Roads less traveled on the way out of Lower Binfield....
1. THE BLADES-"Downmarket"
One night in a fervor of ale influenced nostalgia I trawled iTunes for lots of 80's mod bands I liked (more mod 80's than the '79 era) and stumbled upon stuff by this Irish band. I'd have to say the bulk of their material never grabbed me but they had four or five really amazing tracks and this was one of them. Much like England's The Truth, The Blades straddled that fence of "mod" and just ordinary contemporary pop. The difference was The Blades boasted a much better lead vocalist (Paul Cleary) and a kick ass horn section akin to early Dexy's records, no better exemplified by this track.
2. DAVID BOWIE-"Station To Station"
I've been reading alot on Bowie's cocaine years and the "Thin White Duke" period as of late and I dug this out for a "get reacquainted" session. The one thing that always amazes me, whether I like the results or not is Bowie will pick up on something, use swatches of it and come up with something totally of his own time and time again. There's bits of funky 70's soul on this as well as the seed of the illegitimate father of the New Romantics all wrapped up in one Nietzschian, Colombian marching powder fueled announcement that "Bowie's back".
3. THE BOOMTOWN RATS-"Someones Looking At You"
Songs, for me, are little snapshots or films of my life. In 8th grade a new kid arrived at school and we became friends. His favorite bands were The Ramones, Pink Floyd ("The Wall" I digress), Queen (shudder) and...The Boomtown Rats, this track immediately struck me and will always encompass that period in my life before mod came along and changed everything.
4. THE LEN PRICE 3-"With Your Love"
Thanks to Katja Koehn who turned me onto these guys at the end of last year I've been on a steady Len Price 3 diet. Granted musically they're not doing anything my friends The Insomniacs weren't doing twenty years ago, just way more punky (read "obscene" or "street" level) and, because of national identity: British. I love their "*uck you" angst and 90% of the songs on their "Rentacrowd" LP could easily be directed at an -ex, very laddish without too much misogynism.
5. THE SCAFFOLD-"Liver Birds"
I've had this Scaffold "Best Of.." CD for over a year now and just started to dig this track, it came up on my iPod on shuffle last week during a vigorous early morning constitutional in the park and I was struck how the bass and drums were so "90's Manchester". I'm surprised some crap band from that era didn't sample it's groove, catchy as *uck, I've had it in my head for ages, my one year old digs it too.
6. SONNY CLARK-"Melody For C"
A new discovery care of my main man and co-worker Ray who's been hipping me to a great deal of jazz over the past couple of years from the piano great Sonny Clark's LP "Leapin & Lopin'". Perfect Sunday drive music that flows freely and gets busy without losing you in the process.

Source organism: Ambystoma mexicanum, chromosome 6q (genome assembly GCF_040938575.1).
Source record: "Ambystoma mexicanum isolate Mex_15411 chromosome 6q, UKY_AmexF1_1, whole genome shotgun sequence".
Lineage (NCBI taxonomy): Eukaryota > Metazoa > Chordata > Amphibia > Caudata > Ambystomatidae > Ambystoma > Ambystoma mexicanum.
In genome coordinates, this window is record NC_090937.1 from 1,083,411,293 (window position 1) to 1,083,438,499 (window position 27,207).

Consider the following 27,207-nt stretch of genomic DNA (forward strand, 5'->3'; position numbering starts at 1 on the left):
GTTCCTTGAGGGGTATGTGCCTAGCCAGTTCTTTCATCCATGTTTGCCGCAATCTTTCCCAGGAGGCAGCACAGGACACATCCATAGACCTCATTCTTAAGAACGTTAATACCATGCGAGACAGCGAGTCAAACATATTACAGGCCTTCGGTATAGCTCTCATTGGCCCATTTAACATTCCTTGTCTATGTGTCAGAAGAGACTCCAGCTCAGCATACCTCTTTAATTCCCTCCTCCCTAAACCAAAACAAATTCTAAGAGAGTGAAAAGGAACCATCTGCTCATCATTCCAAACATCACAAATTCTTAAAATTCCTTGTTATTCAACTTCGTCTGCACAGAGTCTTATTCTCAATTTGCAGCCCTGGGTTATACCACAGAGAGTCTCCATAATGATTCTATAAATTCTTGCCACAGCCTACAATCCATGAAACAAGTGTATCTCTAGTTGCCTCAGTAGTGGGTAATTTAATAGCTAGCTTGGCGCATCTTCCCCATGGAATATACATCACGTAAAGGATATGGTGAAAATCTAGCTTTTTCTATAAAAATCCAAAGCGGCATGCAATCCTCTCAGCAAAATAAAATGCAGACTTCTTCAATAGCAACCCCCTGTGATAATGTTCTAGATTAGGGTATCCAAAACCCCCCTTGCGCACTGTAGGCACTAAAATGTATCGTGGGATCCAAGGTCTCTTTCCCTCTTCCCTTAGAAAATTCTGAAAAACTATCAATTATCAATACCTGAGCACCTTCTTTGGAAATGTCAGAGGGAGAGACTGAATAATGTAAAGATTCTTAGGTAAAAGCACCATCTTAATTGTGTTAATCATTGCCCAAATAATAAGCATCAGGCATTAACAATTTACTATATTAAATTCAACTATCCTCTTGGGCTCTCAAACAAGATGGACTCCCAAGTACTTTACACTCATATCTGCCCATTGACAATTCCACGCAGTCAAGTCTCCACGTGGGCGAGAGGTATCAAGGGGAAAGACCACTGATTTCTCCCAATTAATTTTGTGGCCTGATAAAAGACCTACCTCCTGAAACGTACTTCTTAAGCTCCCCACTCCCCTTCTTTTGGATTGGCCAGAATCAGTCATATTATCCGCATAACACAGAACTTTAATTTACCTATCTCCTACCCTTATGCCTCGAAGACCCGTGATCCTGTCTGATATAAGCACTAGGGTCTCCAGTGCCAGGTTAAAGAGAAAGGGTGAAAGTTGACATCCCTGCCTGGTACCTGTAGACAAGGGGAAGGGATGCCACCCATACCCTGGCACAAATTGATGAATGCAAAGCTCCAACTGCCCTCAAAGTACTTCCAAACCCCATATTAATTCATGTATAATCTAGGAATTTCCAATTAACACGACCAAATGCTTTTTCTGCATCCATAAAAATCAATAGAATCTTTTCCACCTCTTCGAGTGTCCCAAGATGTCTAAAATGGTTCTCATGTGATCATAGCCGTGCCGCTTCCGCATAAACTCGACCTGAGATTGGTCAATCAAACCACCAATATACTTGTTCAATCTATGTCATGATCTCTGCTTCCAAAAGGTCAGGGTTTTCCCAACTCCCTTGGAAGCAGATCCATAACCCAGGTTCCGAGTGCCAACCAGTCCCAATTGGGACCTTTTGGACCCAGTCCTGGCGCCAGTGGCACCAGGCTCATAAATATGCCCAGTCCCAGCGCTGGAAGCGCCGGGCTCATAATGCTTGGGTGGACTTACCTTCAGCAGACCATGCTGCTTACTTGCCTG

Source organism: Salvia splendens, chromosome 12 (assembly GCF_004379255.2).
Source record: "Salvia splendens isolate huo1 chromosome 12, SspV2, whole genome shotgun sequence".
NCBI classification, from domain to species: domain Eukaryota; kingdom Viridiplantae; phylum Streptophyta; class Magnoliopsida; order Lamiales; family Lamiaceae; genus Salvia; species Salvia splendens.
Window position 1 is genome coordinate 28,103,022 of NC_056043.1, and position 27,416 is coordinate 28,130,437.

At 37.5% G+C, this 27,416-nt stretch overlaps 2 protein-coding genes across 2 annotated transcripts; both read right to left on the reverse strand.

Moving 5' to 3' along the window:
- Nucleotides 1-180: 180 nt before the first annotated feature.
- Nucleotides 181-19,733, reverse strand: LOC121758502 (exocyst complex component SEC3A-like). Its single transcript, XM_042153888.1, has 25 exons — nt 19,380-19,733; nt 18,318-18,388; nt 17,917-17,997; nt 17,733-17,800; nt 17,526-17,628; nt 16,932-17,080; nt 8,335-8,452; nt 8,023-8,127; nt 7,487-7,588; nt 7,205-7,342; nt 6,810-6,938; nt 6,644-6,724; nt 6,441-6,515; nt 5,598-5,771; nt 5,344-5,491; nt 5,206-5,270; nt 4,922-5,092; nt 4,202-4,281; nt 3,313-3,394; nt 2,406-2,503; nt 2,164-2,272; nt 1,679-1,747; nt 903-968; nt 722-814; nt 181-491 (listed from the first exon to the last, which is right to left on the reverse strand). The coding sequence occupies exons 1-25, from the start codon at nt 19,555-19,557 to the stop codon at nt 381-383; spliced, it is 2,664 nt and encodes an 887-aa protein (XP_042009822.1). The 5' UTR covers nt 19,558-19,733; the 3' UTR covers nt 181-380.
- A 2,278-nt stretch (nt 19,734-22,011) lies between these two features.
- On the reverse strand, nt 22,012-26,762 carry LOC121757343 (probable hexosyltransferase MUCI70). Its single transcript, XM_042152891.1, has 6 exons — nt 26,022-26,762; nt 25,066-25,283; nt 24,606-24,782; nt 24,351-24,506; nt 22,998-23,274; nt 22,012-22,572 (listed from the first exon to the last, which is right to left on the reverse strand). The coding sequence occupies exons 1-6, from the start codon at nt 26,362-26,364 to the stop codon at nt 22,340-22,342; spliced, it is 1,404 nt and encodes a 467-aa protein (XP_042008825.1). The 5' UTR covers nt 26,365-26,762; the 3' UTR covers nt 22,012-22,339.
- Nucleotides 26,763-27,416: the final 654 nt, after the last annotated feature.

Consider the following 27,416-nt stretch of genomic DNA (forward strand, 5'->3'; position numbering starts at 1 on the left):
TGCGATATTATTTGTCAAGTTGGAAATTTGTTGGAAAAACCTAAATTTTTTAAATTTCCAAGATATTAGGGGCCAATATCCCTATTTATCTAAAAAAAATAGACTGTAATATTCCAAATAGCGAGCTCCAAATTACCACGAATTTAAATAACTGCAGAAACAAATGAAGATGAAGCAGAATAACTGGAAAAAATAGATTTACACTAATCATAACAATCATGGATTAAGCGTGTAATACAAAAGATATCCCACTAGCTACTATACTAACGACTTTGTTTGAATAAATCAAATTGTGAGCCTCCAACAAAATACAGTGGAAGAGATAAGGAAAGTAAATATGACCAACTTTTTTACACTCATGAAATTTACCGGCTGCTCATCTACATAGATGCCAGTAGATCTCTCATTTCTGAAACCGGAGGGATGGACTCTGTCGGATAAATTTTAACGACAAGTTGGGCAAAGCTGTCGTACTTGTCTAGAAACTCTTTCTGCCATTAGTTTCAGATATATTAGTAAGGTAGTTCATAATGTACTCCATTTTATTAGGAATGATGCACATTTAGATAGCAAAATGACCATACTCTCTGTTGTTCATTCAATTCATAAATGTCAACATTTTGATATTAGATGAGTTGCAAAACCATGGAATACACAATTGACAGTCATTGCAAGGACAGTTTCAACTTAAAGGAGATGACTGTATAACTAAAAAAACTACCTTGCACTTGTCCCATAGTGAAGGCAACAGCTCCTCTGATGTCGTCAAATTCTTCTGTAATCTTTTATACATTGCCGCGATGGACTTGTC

7. THE ROLLING STONES-"The Lantern"
I guess what I like most about this "Satanic Majesties" track is that it easily sounds like something by The End, a British 60's psych band that Bill Wyman produced. I've often lamented that it's a shame he didn't produce The Stone's "Satanic Majesties" album because it would've sounded much better and I could've heard the brilliant horns and Hammond on this cut a little more clearly than the over miked guitar, still it's my fave on the LP which is a bit dodgy in spots....
8. BIG JIM SULLIVAN-"She's Leaving Home"
From the campy/kitschy classic "Sitar Beat" album, a perfect blend of muzak and sitar. Big Jim actually played the sitar quite proficiently, none of that, what I like to scoff as "Chopsticks"-sitar playing by Messers Jones and Harrison (plonk, plonk, plonk,) and of course the accompanying instrumentation is top notch. I rediscovered this LP whilst on a long drive (see photo at the top of the page) and I forgot how cool it is, perfect unobtrusive background music for a Sunday afternoon!
9. THE AUSTRALIAN PLAYBOYS-"Sad"
One of those records so rare they probably would charge you to be in the same room with it. But it's also actually very brilliant, un;like a fair portion of expensive 60's 45s. This was by some Aussie ex-pats, a one off monster freakbeat/proto psych on Andy Droog Loogy's Immediate imprint from 1966 full of high "West Coast" harmonies, technicolor guitar bursts of fuzz and lots of volume pedal action, think Fleur De Ly's meets The Action!
10. SIMON & GARFUNKEL-"A Hazy Shade Of Winter"
Long before Paul Simon became a world music magpie or culture thief he was half of this duo you see, and they made some pretty good records. The dreary winter here in these parts has made this number especially relevant these days. I love the near misanthropic cynicism Simon displayed in some of his early stuff, no better illustrated here.